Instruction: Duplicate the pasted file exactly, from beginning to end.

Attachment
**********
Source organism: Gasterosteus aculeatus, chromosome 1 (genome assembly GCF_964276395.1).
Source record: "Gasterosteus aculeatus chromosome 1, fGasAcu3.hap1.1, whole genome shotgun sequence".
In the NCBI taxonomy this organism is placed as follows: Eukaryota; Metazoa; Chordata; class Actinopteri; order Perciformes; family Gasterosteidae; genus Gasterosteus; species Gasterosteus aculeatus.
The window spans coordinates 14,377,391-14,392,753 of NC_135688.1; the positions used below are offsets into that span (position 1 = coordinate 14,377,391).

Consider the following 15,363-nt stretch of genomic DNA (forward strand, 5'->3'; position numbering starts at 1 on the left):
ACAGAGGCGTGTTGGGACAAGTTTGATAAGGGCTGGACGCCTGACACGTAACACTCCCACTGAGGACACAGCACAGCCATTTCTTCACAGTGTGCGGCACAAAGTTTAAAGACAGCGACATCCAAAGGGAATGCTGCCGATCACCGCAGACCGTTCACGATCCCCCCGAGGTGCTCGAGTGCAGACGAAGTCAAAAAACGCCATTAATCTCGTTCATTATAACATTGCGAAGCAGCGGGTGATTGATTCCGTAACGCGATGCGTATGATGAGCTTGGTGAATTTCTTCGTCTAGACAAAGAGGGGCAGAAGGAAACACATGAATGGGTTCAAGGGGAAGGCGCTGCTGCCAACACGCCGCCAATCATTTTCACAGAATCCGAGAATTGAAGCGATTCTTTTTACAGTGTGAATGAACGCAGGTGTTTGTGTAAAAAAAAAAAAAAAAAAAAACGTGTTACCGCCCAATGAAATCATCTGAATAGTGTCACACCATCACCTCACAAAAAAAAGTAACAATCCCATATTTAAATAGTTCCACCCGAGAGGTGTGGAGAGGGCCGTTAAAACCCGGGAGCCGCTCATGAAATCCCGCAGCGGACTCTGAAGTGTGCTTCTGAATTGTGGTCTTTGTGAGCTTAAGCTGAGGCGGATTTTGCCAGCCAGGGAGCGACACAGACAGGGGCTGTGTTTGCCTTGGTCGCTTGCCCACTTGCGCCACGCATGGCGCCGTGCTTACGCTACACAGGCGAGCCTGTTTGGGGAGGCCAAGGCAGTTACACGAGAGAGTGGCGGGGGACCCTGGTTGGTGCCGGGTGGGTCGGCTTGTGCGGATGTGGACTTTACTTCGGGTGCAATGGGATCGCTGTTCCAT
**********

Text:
Source organism: Gasterosteus aculeatus, chromosome 1 (genome assembly GCF_964276395.1).
Source record: "Gasterosteus aculeatus chromosome 1, fGasAcu3.hap1.1, whole genome shotgun sequence".
In the NCBI taxonomy this organism is placed as follows: Eukaryota; Metazoa; Chordata; class Actinopteri; order Perciformes; family Gasterosteidae; genus Gasterosteus; species Gasterosteus aculeatus.
The window spans coordinates 14,377,391-14,392,753 of NC_135688.1; the positions used below are offsets into that span (position 1 = coordinate 14,377,391).

Consider the following 15,363-nt stretch of genomic DNA (forward strand, 5'->3'; position numbering starts at 1 on the left):
ACAGAGGCGTGTTGGGACAAGTTTGATAAGGGCTGGACGCCTGACACGTAACACTCCCACTGAGGACACAGCACAGCCATTTCTTCACAGTGTGCGGCACAAAGTTTAAAGACAGCGACATCCAAAGGGAATGCTGCCGATCACCGCAGACCGTTCACGATCCCCCCGAGGTGCTCGAGTGCAGACGAAGTCAAAAAACGCCATTAATCTCGTTCATTATAACATTGCGAAGCAGCGGGTGATTGATTCCGTAACGCGATGCGTATGATGAGCTTGGTGAATTTCTTCGTCTAGACAAAGAGGGGCAGAAGGAAACACATGAATGGGTTCAAGGGGAAGGCGCTGCTGCCAACACGCCGCCAATCATTTTCACAGAATCCGAGAATTGAAGCGATTCTTTTTACAGTGTGAATGAACGCAGGTGTTTGTGTAAAAAAAAAAAAAAAAAAAAACGTGTTACCGCCCAATGAAATCATCTGAATAGTGTCACACCATCACCTCACAAAAAAAAGTAACAATCCCATATTTAAATAGTTCCACCCGAGAGGTGTGGAGAGGGCCGTTAAAACCCGGGAGCCGCTCATGAAATCCCGCAGCGGACTCTGAAGTGTGCTTCTGAATTGTGGTCTTTGTGAGCTTAAGCTGAGGCGGATTTTGCCAGCCAGGGAGCGACACAGACAGGGGCTGTGTTTGCCTTGGTCGCTTGCCCACTTGCGCCACGCATGGCGCCGTGCTTACGCTACACAGGCGAGCCTGTTTGGGGAGGCCAAGGCAGTTACACGAGAGAGTGGCGGGGGACCCTGGTTGGTGCCGGGTGGGTCGGCTTGTGCGGATGTGGACTTTACTTCGGGTGCAATGGGATCGCTGTTCCAT